Major Tim Peake ex-army man is being lauded as making history this morning as a first British astronaut and the one to serve on the International Space Station (ISS) when he blasted-off in a Russian Soyuz rocket from Baikonur Cosmodrome in Kazakhstan – but it is all a bit of a con really to make headlines, isn’t it? Yep, he is now indeed the fourth English person to make it onto the list of those who have journeyed into space (a flight above 100 kilometers / 62 miles). He may be the first person from the European Space Agency, but that is hardly anything to shout about, is it? And why exactly does that make him the first ‘official’ British astronaut, for goodness sake?
All those three people before him were English born, fully educated here (including higher education) and finally trained in their profession in Britain before heading off to the States to join their astronauts’ programme.
Certainly the first person to make it was Helen Sharman in 1991, a brave female top chemist and equally recognised as being a Brit, who deserves more credit for making British space history than to be overlooked today. Her mission was also to a space station, in her case Mir, which was the first modular form space station and created by the Soviet Union from 1986. When its orbit decayed its number was up, and it had to be replaced with the ISS constructed from 1998. Mir was finally put out of its misery in 2001.
The second of our people in space was Michael Foale an astrophysicist doctorate (Cambridge) who made his first of six trips in 1992. He had extended stays on both Mir and ISS and indeed still holds the UK record for the longest cumulative-time-in-space (about a year – 374 days, 11 hours, 19 minutes). While his father was also British, his mother was American so he is entitled to hold dual citizenship (which allows the US to claim him as one of their own).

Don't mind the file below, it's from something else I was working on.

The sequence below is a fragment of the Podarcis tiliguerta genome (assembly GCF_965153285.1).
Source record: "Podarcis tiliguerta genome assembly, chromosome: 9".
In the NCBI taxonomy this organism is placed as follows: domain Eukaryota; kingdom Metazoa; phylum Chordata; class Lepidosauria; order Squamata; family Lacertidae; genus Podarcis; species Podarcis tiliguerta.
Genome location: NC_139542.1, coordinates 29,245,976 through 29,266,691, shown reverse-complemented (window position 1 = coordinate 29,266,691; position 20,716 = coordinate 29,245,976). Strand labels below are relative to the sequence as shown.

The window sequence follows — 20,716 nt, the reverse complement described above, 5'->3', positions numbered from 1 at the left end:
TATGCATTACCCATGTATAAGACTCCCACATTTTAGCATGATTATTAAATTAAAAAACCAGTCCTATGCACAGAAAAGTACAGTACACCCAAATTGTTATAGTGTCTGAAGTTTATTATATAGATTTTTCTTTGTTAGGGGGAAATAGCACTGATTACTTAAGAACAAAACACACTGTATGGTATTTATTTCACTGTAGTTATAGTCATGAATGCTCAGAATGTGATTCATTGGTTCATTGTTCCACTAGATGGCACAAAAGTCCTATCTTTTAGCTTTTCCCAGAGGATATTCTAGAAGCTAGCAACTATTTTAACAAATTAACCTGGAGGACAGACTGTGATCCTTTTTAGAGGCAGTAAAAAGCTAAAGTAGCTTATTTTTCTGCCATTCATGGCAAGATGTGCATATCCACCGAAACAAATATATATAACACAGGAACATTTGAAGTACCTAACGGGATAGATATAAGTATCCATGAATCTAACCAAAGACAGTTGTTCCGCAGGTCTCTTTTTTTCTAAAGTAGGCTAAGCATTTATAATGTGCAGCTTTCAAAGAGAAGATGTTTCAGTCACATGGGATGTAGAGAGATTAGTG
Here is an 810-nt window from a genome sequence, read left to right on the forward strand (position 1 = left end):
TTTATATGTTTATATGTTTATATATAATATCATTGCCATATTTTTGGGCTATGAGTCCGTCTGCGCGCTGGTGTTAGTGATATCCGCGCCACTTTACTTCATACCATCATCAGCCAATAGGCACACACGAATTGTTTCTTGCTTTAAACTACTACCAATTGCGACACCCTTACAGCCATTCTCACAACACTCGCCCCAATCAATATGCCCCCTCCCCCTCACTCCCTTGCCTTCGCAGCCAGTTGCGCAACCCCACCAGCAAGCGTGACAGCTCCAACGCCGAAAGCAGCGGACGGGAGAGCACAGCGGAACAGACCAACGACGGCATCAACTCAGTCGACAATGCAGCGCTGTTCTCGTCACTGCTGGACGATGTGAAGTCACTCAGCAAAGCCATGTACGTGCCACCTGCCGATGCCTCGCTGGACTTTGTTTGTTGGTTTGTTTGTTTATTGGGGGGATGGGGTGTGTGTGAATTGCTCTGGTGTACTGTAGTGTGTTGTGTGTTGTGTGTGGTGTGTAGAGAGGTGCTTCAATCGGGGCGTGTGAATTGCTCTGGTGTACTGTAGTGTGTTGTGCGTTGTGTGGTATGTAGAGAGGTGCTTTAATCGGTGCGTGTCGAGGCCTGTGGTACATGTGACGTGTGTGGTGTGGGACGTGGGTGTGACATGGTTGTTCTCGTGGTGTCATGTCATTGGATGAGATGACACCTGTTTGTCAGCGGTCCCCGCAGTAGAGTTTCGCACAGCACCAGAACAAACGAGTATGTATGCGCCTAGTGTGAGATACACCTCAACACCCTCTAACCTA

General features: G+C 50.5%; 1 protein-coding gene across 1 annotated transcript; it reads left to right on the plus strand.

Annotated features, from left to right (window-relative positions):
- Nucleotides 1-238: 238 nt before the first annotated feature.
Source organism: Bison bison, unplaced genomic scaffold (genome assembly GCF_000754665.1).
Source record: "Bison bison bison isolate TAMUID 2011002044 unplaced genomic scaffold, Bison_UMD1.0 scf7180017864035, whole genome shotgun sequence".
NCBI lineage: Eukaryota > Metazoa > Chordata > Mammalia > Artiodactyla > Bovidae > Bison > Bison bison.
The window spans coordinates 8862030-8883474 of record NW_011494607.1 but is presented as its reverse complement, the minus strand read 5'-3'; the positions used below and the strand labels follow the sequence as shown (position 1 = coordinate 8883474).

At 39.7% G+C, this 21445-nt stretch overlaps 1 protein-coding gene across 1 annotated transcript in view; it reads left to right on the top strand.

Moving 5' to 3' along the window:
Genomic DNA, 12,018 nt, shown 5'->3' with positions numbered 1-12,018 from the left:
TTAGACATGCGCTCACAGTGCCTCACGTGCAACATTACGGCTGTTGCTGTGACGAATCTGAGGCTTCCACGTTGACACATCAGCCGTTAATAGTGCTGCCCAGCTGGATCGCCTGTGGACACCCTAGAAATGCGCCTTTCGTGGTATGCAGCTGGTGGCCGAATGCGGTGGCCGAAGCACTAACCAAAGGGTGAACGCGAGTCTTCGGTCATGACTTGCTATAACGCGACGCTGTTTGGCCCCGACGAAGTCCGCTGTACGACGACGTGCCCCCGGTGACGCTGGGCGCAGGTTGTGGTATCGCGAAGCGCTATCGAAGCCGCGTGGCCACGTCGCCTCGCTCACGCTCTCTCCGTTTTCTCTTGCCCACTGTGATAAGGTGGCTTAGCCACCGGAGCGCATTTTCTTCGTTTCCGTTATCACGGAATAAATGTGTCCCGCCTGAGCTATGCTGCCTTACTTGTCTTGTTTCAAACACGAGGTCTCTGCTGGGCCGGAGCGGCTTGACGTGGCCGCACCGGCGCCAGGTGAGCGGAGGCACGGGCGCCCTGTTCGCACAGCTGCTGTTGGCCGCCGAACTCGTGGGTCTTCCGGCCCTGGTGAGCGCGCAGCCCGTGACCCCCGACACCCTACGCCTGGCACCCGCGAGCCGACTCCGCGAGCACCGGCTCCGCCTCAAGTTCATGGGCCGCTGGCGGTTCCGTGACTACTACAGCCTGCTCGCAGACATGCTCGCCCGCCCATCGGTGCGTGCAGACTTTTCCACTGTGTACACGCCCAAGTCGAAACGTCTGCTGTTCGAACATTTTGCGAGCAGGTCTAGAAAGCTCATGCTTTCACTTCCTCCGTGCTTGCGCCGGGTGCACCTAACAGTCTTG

Then we had Piers Sellers a meteorologist and the third Britain who undertook his first mission in 2002 and later two more into the bargain – all three of his were to assist in the assembly of the ISS, and gave him extensive experience of Extravehicular activity spacewalks (EVAs) – 6 in total covering over 40 hrs. He was desperate to become an astronaut but because he wasn’t American they wouldn’t let him – so he simply took out US citizenship and hey presto problem solved.
So clearly, whatever Tim Peake does on this mission in 2015, it is unlikely to be a first of any kind, is it? That is to take nothing away from his achievement in being selected as an astronaut from thousands of others, or his undoubted ability as being a good one. He has previously been a test pilot for helicopters here and as we all know they don’t actually fly, so he will feel comfortable in a space craft that doesn’t fly either – it just goes up and back down, eh? After the usual spectacular rocket launch, he and the other cosmonauts successfully got up to the ISS this evening, but then they faced a bit of a test when an on-board radar navigation system failed, so the Russian commander had to dock their module with the ISS manually – a bit of a risky business in a high speed (17,500 mph) orbit out in space – but they did well so the three of them have now transferred safely inside. Major Tim trip’s two expeditions are scheduled to last six months, so he is due to return to earth next May.
[We all salute the courage of Tim Peake and the others, and our thoughts are with him wishing him good luck, a successful mission, and a safe return home next year].